Friday, 17 November 2017

Sculptor reveals secrets of blockbuster film sets

A SCULPTOR who has worked on Hollywood blockbuster films visited Sacred Heart School in Henley to talk about his work.

A SCULPTOR who has worked on Hollywood blockbuster films visited Sacred Heart School in Henley to talk about his work.

Bruce Gordon, who built the Batmobile for Batman Begins in 2005, showed the children behind-the-scenes photographs of his creations and brought along a plaster cast of the wooden horse from the 2004 historical drama Troy.

He explained how he had used the model to help him build the sculpture used in the film.

Mr Gordon also showed slides of sets from Tim Burton’s Charlie and the Chocolate Factory. He was the supervising sculptor on the film, building the outside of Willy Wonka’s factory and several interiors.

He answered questions from his audience, which was made up of about 60 pupils from years three to six.

Mr Gordon, 41, from Brightwell-cum-Sotwell, started his career as a wood turner before building sets for theme parks.

He got his big break as a sculptor for the computer game adaptation Lara Croft: Tomb Raider in 2001. He worked on Casino Royale, Stardust, The Phantom of the Opera and Thor. Now he makes bronze sculptures at home and hopes to hold an exhibition soon.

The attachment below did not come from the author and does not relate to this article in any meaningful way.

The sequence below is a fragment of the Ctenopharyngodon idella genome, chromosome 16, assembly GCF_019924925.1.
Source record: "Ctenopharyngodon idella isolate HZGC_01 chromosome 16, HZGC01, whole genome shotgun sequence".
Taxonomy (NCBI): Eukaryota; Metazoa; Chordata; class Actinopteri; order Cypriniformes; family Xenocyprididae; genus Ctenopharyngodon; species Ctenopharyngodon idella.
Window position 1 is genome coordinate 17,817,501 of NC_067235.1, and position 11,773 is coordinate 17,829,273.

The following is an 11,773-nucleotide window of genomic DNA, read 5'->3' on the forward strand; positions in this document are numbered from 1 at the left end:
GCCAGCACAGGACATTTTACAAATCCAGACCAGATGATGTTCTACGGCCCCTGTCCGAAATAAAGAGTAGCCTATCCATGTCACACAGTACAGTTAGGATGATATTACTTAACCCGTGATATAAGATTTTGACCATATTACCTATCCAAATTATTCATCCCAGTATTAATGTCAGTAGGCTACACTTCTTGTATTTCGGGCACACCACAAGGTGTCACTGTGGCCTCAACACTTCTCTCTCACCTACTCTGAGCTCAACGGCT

Mr Gordon said: “Working in film isn’t glamorous at all. You do get to make incredible things and rub shoulders with the stars but there’s a lot of hard work and pressure. It can also be boring because you’re always waiting around for things to happen. I’m getting more satisfaction now from producing my own work as I’ve spent my whole life producing other people’s.”

The visit was arranged by Hannah Wilson, whose eight-year-old son Roman is a pupil, to tie in with year 3’s study of Roald Dahl’s novel Charlie and the Chocolate Factory.

Her brother Ben, from Rotherfield Greys, is a TV cameraman and knows Mr Gordon.

Mrs Wilson said: “Bruce was fantastically inspirational and I couldn’t believe the amount of questions the children were asking.

“I hope they’ll have a greater understanding of the effort that goes into making a film.”

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